That’s a design that is different not when open, but definitely when closed, because Samsung has taken its standard style Galaxy S20 and made it shut closed like a proper clamshell phone.
Granted, it gets a little thicker when that happens, because you’re taking a phone of one thickness and slamming the sides next to each other, having the phone go from around 7.2mm thick open to 17.3mm thick closed. It’s basically the phone doubled and backed in on itself when closed, plus a little more because there’s a slight camera bump.
While a little chunky when closed, it’s the design while closed that helps make the Galaxy Z Flip stand out.
In comparison, our everyday phones tend to be large, offering a positively huge screen and a big battery to match. Despite those sizeable improvements, our pants have stayed the same size. Specifically, our pants pockets have stayed the same size, and mean our big phones often just don’t work with what we wear.
Throw them into a bag and it’s easy, but throw them into a pocket of varied sizes, and you’ll get varied outcomes. Some of the “normal” big phones we’ve reviewed in the past few years have fallen out simply by sitting, while others peek out from behind fabric while walking. Phones and pockets aren’t playing well together, and big sizes are the reason why.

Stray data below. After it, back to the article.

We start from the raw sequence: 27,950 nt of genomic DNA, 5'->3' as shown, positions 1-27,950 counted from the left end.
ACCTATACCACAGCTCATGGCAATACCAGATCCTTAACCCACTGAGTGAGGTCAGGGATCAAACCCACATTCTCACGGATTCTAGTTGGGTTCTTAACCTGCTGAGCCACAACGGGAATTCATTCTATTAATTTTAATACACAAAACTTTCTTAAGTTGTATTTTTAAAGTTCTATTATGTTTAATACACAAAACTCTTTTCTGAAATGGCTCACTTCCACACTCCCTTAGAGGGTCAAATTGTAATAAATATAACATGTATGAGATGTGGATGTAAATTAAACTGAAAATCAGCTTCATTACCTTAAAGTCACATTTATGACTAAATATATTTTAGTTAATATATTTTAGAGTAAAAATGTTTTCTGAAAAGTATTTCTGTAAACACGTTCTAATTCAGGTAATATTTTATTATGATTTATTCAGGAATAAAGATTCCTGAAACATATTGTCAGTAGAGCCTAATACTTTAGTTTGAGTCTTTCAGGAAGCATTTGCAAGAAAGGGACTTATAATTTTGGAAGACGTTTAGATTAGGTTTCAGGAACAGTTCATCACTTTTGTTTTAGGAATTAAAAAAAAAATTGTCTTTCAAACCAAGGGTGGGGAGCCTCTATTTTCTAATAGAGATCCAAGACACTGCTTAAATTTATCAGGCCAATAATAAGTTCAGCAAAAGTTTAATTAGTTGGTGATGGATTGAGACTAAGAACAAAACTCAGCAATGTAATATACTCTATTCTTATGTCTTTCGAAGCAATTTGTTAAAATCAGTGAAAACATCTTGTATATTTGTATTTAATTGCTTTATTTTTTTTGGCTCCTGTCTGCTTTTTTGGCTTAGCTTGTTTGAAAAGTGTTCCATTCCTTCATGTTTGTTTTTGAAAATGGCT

But the Galaxy Z Flip changes that. Here, Samsung has taken a 6.7 inch AMOLED screen and folded it in half, which increases the thickness in your pocket, but means you’re carrying something smaller entirely. Rather, it’s a square of that folded in half that leaves a smaller imprint on pants and hands altogether.
Inside that smaller imprint, Samsung has left the specs there, though this phone is technically a 2020 phone, so the specs aren’t quite as high as in the Galaxy S21 range. The Galaxy Z Flip 5G is a phone that was announced not far from the Galaxy Note 20 and Note 20 Ultra, and so while we’re reviewing it in 2021, it’s really last year’s phone.